Hundreds turn out for push-up challenge to support teen’s cancer fight

UPDATE @ 7:30 p.m. (May 22): Hundreds of people turned out Monday night for the "Pray Collin Strong Event" at Tecumseh High in New Carlisle to do push-ups for the teen diagnosed with a rare form of cancer of the skeletal muscles.

The fundraiser is expected to bring in somewhere in the neighborhood of $50,000 for 13-year-old Collin Griffin, whose medical bills are sure to be in the range of $1 million, event organizer Wade O'Connor said.

"This community has helped me through everything," Collin told News Center 7's James Buechele. "I'll never be able to thank them enough."

Collin, his dad Robert and O'Connor all said the push-up challenge is seen as a symbolic gesture recognizing the fighting spirit of a young man who has done his share of push-ups as a member of the Tecumseh Middle School football team.

"I've always tried to be optimistic through everything," he said. "My coaches have told me that you can't go into a game thinking you're defeated, because then you're going to lose that game. You have to go in there with the mentality that you're going to win.... I have to go into it with the mentality that I'm going to beat this."

The turnout -- which included sheriff's deputies doing push-ups -- was beyond anyone's expectations.

"He's doesn't break," Robert Griffin said of his son, who has been through 52 weeks of chemotherapy. "He's all in. He's fightin'. He's unwavering in his commitment" to beat cancer.

O'Connor said The disease doesn't want him to be successful. O'Connor and event organizers want to turn "pain to purpose" for Collin.


Collin Griffin is not your typical 13-year-old. From his old soul, his size 14 shoe and his 200-pound frame, everything this Tecumseh Middle School student does is big. He is hoping to pay football at Ohio State University one day. But now, this teenager is facing one of the biggest battles of his young life.

Three months ago, no one had any idea what was inside Collin's body attacking him. Then one night he and his parents were out to dinner with Collin's grandmother.

"My grandma said, 'What's that on your neck?' She said look up and there was a big lump," Collin said.

Doctors diagnosed an infection and after several antibiotics and three trips to the emergency room, Collin's parents refused to let doctors send him home. Doctors performed a biopsy and the family waited 3 days for the results. Robert and Erin Griffin said they could not shield their son from the devastating results and the stage 4 cancer now ravaging his body.

"You hear the "C" word and think the worst things," said Robert Griffin, Collin's father.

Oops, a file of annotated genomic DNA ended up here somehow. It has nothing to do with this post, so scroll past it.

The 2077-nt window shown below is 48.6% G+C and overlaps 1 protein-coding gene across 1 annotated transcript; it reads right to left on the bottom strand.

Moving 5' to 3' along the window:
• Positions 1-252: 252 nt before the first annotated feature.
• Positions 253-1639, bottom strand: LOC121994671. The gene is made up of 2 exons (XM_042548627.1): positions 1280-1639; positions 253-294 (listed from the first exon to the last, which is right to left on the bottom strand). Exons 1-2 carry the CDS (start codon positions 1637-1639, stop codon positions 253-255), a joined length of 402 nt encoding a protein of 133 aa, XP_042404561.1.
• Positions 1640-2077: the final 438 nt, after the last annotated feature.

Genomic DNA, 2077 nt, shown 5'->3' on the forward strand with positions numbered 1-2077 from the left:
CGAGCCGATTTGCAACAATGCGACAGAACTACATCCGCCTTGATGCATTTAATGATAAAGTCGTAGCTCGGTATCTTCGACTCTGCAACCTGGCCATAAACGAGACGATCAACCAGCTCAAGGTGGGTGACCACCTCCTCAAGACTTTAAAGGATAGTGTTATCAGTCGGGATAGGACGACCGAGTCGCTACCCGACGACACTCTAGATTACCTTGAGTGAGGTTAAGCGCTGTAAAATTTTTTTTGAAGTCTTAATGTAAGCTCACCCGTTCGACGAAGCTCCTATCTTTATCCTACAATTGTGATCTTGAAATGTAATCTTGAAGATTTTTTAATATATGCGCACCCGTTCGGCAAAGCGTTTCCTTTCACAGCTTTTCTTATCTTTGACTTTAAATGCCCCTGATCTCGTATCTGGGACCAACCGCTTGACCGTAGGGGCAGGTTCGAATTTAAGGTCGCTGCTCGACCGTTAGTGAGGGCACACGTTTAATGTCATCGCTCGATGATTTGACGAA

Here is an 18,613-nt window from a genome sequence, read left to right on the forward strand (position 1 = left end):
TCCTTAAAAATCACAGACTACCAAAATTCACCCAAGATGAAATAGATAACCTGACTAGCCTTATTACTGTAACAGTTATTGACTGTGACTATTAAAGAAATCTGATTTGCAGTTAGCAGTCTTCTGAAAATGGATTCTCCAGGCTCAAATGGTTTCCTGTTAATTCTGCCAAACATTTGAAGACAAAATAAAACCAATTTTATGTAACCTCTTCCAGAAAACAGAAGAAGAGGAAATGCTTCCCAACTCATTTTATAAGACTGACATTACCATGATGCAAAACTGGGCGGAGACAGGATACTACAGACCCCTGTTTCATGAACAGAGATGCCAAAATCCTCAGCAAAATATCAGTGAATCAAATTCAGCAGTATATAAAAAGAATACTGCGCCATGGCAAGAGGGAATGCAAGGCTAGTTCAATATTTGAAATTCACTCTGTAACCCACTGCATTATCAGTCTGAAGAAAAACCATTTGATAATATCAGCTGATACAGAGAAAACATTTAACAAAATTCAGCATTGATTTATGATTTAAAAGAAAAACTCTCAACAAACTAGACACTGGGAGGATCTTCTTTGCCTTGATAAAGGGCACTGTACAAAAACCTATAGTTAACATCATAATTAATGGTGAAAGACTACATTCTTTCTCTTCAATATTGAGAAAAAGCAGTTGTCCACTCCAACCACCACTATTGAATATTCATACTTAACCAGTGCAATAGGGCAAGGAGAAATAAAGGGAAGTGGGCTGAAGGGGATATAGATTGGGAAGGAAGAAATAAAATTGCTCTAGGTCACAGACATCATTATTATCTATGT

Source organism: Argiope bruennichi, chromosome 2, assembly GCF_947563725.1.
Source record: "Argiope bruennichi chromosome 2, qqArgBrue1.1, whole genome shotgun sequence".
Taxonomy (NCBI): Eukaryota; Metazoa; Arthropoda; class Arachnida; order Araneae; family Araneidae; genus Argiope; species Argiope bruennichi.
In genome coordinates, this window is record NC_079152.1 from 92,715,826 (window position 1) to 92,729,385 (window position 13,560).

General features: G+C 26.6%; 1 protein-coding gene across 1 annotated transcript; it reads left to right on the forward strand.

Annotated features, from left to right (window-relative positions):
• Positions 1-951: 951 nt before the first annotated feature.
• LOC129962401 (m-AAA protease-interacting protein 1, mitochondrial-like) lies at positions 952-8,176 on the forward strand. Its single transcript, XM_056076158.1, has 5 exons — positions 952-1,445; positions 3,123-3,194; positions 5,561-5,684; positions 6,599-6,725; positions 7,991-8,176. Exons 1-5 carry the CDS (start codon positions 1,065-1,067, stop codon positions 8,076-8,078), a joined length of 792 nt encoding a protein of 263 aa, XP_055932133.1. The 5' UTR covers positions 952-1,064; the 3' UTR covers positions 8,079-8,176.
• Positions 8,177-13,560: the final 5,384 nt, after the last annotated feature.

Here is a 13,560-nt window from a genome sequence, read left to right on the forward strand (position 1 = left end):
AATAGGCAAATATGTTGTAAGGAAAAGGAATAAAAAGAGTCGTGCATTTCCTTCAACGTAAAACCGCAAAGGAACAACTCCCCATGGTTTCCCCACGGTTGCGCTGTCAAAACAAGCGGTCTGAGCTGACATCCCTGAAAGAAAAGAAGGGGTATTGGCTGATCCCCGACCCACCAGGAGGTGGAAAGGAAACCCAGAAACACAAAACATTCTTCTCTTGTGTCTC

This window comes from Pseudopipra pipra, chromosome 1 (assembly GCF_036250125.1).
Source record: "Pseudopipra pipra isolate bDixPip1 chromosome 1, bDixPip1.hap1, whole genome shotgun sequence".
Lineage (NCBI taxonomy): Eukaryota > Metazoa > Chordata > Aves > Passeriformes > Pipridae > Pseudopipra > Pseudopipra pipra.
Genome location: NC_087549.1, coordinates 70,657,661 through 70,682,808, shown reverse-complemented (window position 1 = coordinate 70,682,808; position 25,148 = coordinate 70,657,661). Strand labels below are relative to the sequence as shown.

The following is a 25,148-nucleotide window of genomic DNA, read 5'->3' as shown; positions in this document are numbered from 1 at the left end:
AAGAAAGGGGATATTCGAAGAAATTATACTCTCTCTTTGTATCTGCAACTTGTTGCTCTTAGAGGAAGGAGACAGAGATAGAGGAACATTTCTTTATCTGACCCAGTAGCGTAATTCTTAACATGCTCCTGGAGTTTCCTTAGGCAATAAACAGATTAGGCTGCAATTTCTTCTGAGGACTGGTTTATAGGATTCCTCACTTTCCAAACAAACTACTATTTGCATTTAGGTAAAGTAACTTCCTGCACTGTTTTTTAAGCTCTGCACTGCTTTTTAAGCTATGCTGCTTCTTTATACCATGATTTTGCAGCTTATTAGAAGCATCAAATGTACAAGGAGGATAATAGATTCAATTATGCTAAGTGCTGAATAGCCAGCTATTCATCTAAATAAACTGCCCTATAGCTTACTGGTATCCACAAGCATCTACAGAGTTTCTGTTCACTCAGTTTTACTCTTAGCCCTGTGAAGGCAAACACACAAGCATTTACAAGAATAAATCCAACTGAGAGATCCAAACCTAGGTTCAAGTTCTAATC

"Your life changes. Then you find out he has cancer and it really changes," said his mother, Erin. "It's the one time in life, there's nothing you can do but put it in God's hands, doctor's hands and pray."

Now, this 13-year-old is now facing challenges so many of us adults would struggle to comprehend.

"There's a chance I couldn't make it. Scared me," Collin said. "I told the doctor I didn't want to hear it. I'm going to make it."

In April, he started chemotherapy.

"Chemo is hard...I'll tell you that," Collin said. "I threw up 13 of the last 14 days at least twice."

He lost 35 pounds and most all of his hair. On Wednesday, Collin started an aggressive chemo-radiation treatment at Cincinnati Children's Hospital in Liberty Township. He may miss his eight grade school year with all his friends at Tecumseh.

"Those kids in school love Collin. It's fantastic," said Robert.

The students are showing support by sending cards, calling and stopping by for visits. They've even organized a push-up challenge at Tecumseh High School's football field Monday from 6 to 8 p.m. to raise money for Collin's rising medical costs.

Through it all, Collins parents said he has been the strong one.

"There was a moment I broke down in the hospital in front of him and he was in bed and said, 'Dad, come over here.' I bent down and he hugged me. He didn't cry at all and he said, 'I'm going to be okay, Dad. I'm going to get through this.' His strength is unbelievable," said Robert Griffin.

In fact, while playing a game of pool with Collin recently, I could tell that he does not like to anything.

As we finished our game, Collin said that he was lucky to have beaten me. Then he turned to me and talked about another game that he intends on winning.

"Life is a game," said Collin. "Some people get lucky. Some don't."

Now, I cannot help but think how lucky I am to know Collin Griffin and call him my friend.

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